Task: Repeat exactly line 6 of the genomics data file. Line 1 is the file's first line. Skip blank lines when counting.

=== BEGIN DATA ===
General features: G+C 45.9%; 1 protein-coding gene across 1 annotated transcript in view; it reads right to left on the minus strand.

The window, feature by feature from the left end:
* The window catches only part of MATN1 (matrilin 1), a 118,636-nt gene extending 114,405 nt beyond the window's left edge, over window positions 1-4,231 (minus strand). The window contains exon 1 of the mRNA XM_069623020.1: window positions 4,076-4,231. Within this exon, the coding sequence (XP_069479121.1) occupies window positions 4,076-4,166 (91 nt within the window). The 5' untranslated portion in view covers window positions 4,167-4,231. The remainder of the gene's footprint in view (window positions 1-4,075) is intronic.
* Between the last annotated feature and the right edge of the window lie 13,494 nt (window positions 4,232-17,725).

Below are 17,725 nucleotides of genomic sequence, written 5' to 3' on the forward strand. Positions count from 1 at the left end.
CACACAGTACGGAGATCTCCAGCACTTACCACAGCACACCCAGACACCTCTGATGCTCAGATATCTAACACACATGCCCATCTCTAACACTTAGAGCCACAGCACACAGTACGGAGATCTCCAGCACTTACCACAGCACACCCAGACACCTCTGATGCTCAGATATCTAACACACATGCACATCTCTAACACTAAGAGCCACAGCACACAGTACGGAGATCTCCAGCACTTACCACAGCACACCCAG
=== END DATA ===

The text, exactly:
CACACAGTACGGAGATCTCCAGCACTTACCACAGCACACCCAGACACCTCTGATGCTCAGATATCTAACACACATGCCCATCTCTAACACTTAGAGCCACAGCACACAGTACGGAGATCTCCAGCACTTACCACAGCACACCCAGACACCTCTGATGCTCAGATATCTAACACACATGCACATCTCTAACACTAAGAGCCACAGCACACAGTACGGAGATCTCCAGCACTTACCACAGCACACCCAG